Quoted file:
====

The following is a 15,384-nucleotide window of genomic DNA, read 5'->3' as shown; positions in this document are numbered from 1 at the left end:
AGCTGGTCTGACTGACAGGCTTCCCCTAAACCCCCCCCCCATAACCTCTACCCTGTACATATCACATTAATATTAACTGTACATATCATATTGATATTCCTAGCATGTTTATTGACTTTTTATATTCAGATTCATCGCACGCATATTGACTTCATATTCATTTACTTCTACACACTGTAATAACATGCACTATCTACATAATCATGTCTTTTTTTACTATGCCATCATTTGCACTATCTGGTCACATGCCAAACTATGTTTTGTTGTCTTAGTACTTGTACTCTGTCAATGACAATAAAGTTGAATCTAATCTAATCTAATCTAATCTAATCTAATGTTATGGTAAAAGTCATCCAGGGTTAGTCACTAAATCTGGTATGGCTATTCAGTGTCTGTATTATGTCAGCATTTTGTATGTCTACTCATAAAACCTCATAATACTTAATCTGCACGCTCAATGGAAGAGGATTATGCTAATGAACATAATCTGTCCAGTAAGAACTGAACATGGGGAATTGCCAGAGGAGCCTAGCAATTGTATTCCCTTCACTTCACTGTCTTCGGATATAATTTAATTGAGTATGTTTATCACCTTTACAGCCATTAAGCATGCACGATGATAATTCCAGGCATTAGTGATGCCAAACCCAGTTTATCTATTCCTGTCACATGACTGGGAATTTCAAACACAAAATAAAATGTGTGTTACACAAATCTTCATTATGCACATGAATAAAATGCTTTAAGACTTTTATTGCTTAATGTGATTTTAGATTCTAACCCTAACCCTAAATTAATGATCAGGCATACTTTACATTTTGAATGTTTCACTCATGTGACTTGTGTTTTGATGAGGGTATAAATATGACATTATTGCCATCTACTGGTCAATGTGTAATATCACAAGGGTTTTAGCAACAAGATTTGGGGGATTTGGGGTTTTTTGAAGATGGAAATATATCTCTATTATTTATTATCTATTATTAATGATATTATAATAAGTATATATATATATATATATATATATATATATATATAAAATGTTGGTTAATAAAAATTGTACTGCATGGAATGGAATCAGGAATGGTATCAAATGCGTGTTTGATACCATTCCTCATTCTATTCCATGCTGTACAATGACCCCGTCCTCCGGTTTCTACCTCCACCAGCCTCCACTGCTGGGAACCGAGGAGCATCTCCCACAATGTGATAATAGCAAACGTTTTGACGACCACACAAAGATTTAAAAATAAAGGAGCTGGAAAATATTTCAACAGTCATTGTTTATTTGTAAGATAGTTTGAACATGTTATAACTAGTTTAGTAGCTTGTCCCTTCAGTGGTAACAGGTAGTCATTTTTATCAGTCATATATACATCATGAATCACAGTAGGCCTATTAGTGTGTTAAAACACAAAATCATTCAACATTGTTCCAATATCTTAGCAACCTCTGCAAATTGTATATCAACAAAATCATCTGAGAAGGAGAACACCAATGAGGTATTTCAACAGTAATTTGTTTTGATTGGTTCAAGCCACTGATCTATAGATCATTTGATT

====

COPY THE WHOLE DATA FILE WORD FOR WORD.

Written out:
The following is a 15,384-nucleotide window of genomic DNA, read 5'->3' as shown; positions in this document are numbered from 1 at the left end:
AGCTGGTCTGACTGACAGGCTTCCCCTAAACCCCCCCCCCATAACCTCTACCCTGTACATATCACATTAATATTAACTGTACATATCATATTGATATTCCTAGCATGTTTATTGACTTTTTATATTCAGATTCATCGCACGCATATTGACTTCATATTCATTTACTTCTACACACTGTAATAACATGCACTATCTACATAATCATGTCTTTTTTTACTATGCCATCATTTGCACTATCTGGTCACATGCCAAACTATGTTTTGTTGTCTTAGTACTTGTACTCTGTCAATGACAATAAAGTTGAATCTAATCTAATCTAATCTAATCTAATCTAATGTTATGGTAAAAGTCATCCAGGGTTAGTCACTAAATCTGGTATGGCTATTCAGTGTCTGTATTATGTCAGCATTTTGTATGTCTACTCATAAAACCTCATAATACTTAATCTGCACGCTCAATGGAAGAGGATTATGCTAATGAACATAATCTGTCCAGTAAGAACTGAACATGGGGAATTGCCAGAGGAGCCTAGCAATTGTATTCCCTTCACTTCACTGTCTTCGGATATAATTTAATTGAGTATGTTTATCACCTTTACAGCCATTAAGCATGCACGATGATAATTCCAGGCATTAGTGATGCCAAACCCAGTTTATCTATTCCTGTCACATGACTGGGAATTTCAAACACAAAATAAAATGTGTGTTACACAAATCTTCATTATGCACATGAATAAAATGCTTTAAGACTTTTATTGCTTAATGTGATTTTAGATTCTAACCCTAACCCTAAATTAATGATCAGGCATACTTTACATTTTGAATGTTTCACTCATGTGACTTGTGTTTTGATGAGGGTATAAATATGACATTATTGCCATCTACTGGTCAATGTGTAATATCACAAGGGTTTTAGCAACAAGATTTGGGGGATTTGGGGTTTTTTGAAGATGGAAATATATCTCTATTATTTATTATCTATTATTAATGATATTATAATAAGTATATATATATATATATATATATATATATATATATAAAATGTTGGTTAATAAAAATTGTACTGCATGGAATGGAATCAGGAATGGTATCAAATGCGTGTTTGATACCATTCCTCATTCTATTCCATGCTGTACAATGACCCCGTCCTCCGGTTTCTACCTCCACCAGCCTCCACTGCTGGGAACCGAGGAGCATCTCCCACAATGTGATAATAGCAAACGTTTTGACGACCACACAAAGATTTAAAAATAAAGGAGCTGGAAAATATTTCAACAGTCATTGTTTATTTGTAAGATAGTTTGAACATGTTATAACTAGTTTAGTAGCTTGTCCCTTCAGTGGTAACAGGTAGTCATTTTTATCAGTCATATATACATCATGAATCACAGTAGGCCTATTAGTGTGTTAAAACACAAAATCATTCAACATTGTTCCAATATCTTAGCAACCTCTGCAAATTGTATATCAACAAAATCATCTGAGAAGGAGAACACCAATGAGGTATTTCAACAGTAATTTGTTTTGATTGGTTCAAGCCACTGATCTATAGATCATTTGATT